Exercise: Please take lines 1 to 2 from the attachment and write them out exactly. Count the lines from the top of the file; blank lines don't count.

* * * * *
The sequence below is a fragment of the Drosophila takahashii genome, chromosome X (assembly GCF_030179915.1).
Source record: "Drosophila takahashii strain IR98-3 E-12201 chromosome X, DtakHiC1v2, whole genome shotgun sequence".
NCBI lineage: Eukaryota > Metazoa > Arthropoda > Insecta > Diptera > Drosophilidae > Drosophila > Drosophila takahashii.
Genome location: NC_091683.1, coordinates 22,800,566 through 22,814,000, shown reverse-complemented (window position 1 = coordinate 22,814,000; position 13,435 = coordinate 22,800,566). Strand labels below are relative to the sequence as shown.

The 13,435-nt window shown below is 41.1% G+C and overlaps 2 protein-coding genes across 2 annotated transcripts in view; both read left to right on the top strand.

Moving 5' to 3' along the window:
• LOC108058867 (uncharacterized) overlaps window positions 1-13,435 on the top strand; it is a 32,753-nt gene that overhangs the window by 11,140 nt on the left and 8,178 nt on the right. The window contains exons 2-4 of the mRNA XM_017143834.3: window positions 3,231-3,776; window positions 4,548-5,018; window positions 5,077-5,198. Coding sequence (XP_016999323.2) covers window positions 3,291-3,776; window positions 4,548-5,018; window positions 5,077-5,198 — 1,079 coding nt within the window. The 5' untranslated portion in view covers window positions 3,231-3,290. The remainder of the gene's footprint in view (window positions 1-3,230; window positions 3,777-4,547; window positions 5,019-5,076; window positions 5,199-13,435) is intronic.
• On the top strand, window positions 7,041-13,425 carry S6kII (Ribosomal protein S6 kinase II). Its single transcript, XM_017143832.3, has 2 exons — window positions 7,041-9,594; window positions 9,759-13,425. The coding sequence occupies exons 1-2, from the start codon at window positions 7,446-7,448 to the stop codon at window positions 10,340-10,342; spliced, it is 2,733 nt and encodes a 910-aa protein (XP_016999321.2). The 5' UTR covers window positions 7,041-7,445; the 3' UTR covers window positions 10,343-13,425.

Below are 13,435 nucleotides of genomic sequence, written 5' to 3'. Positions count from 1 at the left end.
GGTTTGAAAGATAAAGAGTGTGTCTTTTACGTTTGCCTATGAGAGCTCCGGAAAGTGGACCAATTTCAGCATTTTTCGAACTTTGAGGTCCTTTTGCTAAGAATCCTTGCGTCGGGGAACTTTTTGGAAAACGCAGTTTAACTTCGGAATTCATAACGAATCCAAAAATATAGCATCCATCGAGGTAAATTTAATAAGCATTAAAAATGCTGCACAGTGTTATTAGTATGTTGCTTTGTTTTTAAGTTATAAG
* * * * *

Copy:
The sequence below is a fragment of the Drosophila takahashii genome, chromosome X (assembly GCF_030179915.1).
Source record: "Drosophila takahashii strain IR98-3 E-12201 chromosome X, DtakHiC1v2, whole genome shotgun sequence".